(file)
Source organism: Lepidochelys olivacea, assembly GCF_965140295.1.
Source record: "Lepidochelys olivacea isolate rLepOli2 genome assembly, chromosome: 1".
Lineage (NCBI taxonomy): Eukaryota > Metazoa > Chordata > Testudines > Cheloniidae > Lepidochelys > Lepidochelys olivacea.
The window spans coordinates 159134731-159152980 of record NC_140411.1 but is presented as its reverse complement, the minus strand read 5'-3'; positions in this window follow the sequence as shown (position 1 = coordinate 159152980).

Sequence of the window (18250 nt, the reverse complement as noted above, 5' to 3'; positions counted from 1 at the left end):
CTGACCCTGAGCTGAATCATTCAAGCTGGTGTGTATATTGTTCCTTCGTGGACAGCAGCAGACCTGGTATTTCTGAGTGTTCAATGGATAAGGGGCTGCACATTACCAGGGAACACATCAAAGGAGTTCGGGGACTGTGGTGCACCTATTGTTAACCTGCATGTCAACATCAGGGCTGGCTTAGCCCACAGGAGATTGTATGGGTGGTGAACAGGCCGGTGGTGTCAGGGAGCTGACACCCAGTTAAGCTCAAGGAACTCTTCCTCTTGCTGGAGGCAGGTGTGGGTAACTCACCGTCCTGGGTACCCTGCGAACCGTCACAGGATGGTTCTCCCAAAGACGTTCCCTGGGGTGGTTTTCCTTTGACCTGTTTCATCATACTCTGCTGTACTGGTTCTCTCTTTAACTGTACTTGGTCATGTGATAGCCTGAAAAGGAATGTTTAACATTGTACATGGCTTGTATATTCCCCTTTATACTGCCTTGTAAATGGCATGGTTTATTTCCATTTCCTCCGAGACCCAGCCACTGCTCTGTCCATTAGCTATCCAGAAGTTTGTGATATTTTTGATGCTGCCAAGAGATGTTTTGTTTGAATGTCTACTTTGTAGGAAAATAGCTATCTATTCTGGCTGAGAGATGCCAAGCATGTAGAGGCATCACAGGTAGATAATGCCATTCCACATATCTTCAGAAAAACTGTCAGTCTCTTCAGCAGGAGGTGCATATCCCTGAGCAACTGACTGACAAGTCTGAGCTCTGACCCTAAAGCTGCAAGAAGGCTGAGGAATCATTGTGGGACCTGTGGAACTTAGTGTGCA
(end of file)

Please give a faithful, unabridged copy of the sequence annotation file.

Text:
Source organism: Lepidochelys olivacea, assembly GCF_965140295.1.
Source record: "Lepidochelys olivacea isolate rLepOli2 genome assembly, chromosome: 1".
Lineage (NCBI taxonomy): Eukaryota > Metazoa > Chordata > Testudines > Cheloniidae > Lepidochelys > Lepidochelys olivacea.
The window spans coordinates 159134731-159152980 of record NC_140411.1 but is presented as its reverse complement, the minus strand read 5'-3'; positions in this window follow the sequence as shown (position 1 = coordinate 159152980).

Sequence of the window (18250 nt, the reverse complement as noted above, 5' to 3'; positions counted from 1 at the left end):
CTGACCCTGAGCTGAATCATTCAAGCTGGTGTGTATATTGTTCCTTCGTGGACAGCAGCAGACCTGGTATTTCTGAGTGTTCAATGGATAAGGGGCTGCACATTACCAGGGAACACATCAAAGGAGTTCGGGGACTGTGGTGCACCTATTGTTAACCTGCATGTCAACATCAGGGCTGGCTTAGCCCACAGGAGATTGTATGGGTGGTGAACAGGCCGGTGGTGTCAGGGAGCTGACACCCAGTTAAGCTCAAGGAACTCTTCCTCTTGCTGGAGGCAGGTGTGGGTAACTCACCGTCCTGGGTACCCTGCGAACCGTCACAGGATGGTTCTCCCAAAGACGTTCCCTGGGGTGGTTTTCCTTTGACCTGTTTCATCATACTCTGCTGTACTGGTTCTCTCTTTAACTGTACTTGGTCATGTGATAGCCTGAAAAGGAATGTTTAACATTGTACATGGCTTGTATATTCCCCTTTATACTGCCTTGTAAATGGCATGGTTTATTTCCATTTCCTCCGAGACCCAGCCACTGCTCTGTCCATTAGCTATCCAGAAGTTTGTGATATTTTTGATGCTGCCAAGAGATGTTTTGTTTGAATGTCTACTTTGTAGGAAAATAGCTATCTATTCTGGCTGAGAGATGCCAAGCATGTAGAGGCATCACAGGTAGATAATGCCATTCCACATATCTTCAGAAAAACTGTCAGTCTCTTCAGCAGGAGGTGCATATCCCTGAGCAACTGACTGACAAGTCTGAGCTCTGACCCTAAAGCTGCAAGAAGGCTGAGGAATCATTGTGGGACCTGTGGAACTTAGTGTGCA